1500 torque peak and 4500 redline is drastically different than 3000 torque peak and 5000 redline.
Assume two cars, 1m circumference tires. Geared such that that in second gear, you hit torque peak at exactly 10m/s. (10m/s = 22mph. That's fairly fast for the bottom of second gear, but it keeps the math simple) At 10m/s, the wheels are spinning at 600rpm.
The 1500 rpm diesel will need a gear ratio of 2.5:1 to spin the wheels at 600rpm. At 4500rpm redline, the wheels will be spinning at 1800 rpm, which is 30m/s. (67mph) Which is pretty good for second gear.
The 3000 rpm torque peak American muscle car will need a gear ratio of 5:1 to spin the wheels at 600rpm. At 5000rpm redline, the wheels will be spinning at 1000rpm, which is only 16.7m/s. (37mph) Which is garbage.
1500-4500 rpm is an enormous torque band. 3000-5000 is tiny. Diesels are great like that; gasoline engines develop poor torque down below 3000rpms and need to be well engineered to rev into the 6000-10000 rpm range. The Europeans and Japanese have had it figured out for a while now; you'll see a lot of very well engineered v4's coming out of Japan and a lot of inline 6's, which are innately well balanced, coming out of Europe. American car companies have had an obsession with v8's, which are very difficult to balance, for years now - and they won't invest the engineering required to make them run smoothly. They sound great; you can't beat that deep throaty gurgling sound - the problem is that the deep throaty gurgling sound is a result of the poor engine balance which will limit the car to low rpms.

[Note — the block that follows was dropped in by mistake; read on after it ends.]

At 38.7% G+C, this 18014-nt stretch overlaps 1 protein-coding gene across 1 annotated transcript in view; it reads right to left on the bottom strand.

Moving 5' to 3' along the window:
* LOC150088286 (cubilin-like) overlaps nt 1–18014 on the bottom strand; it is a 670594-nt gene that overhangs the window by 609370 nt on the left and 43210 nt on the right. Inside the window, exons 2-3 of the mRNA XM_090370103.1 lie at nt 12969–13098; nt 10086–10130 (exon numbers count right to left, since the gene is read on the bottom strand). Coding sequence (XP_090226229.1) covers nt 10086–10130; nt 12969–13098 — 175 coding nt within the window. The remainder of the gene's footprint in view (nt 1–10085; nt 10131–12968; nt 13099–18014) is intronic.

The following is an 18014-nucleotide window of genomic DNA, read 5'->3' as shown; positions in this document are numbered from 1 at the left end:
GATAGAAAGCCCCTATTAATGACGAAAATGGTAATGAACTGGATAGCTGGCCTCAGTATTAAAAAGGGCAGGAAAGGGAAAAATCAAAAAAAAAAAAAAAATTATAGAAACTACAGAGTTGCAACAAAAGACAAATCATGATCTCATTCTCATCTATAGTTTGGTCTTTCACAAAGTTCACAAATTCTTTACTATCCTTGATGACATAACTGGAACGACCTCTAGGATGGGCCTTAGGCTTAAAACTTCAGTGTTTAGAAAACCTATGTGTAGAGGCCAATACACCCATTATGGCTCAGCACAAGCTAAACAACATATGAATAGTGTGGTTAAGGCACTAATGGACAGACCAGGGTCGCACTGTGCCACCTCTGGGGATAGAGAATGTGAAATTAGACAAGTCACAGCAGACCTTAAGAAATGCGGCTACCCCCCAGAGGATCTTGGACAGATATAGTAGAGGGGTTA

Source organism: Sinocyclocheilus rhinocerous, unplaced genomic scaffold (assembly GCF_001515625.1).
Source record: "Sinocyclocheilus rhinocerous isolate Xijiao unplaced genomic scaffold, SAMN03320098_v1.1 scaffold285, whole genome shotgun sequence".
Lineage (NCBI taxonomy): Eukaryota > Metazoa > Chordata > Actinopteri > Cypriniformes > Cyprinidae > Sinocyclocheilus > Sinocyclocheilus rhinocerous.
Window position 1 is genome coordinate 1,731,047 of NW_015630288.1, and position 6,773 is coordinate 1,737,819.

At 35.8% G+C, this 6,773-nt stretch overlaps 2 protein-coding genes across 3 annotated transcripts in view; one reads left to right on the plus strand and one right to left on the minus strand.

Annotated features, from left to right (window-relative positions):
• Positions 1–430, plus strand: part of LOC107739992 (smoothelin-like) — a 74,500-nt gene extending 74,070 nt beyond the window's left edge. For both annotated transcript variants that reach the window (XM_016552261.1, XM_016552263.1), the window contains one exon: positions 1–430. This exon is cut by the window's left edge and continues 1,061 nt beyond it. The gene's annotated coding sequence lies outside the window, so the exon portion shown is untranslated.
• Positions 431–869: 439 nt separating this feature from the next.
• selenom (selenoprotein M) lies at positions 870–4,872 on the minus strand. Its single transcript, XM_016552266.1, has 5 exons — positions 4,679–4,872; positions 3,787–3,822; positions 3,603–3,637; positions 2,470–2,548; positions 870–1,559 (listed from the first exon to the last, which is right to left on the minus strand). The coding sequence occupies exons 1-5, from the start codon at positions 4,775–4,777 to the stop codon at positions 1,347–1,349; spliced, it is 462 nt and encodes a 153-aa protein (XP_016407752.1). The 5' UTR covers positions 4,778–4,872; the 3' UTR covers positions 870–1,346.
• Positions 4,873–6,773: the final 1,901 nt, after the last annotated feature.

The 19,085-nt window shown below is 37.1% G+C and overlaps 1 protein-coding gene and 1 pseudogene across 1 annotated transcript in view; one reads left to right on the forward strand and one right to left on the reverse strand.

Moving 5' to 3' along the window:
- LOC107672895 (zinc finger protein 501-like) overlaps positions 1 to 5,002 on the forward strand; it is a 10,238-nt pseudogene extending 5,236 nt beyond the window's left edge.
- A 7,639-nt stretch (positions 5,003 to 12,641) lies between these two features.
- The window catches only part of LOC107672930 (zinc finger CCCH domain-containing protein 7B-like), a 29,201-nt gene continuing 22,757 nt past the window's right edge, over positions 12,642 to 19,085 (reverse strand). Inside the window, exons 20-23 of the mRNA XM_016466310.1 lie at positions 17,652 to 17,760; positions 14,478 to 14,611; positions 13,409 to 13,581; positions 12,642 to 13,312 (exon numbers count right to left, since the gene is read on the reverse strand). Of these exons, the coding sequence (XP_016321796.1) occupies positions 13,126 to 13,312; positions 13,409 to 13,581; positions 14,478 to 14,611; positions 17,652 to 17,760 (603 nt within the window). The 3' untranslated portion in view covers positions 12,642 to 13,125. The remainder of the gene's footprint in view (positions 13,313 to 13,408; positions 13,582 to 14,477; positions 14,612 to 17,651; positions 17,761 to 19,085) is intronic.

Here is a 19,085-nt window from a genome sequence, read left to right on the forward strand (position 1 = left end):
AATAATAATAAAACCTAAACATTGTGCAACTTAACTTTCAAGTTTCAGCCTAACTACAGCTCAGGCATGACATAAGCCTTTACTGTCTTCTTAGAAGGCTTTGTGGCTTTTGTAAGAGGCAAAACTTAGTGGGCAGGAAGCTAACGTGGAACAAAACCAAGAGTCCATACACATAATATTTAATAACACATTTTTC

They have been making progress though. The z06/tr1 corvettes are amazing. Too bad the interior is shit, which is an entirely separate issue.
Remember: the engine with high horsepower in a wide power band will always win. "low end torque" is only meaningful if the gearbox has too few gears or if the driver doesn't know how to shift into the correct one.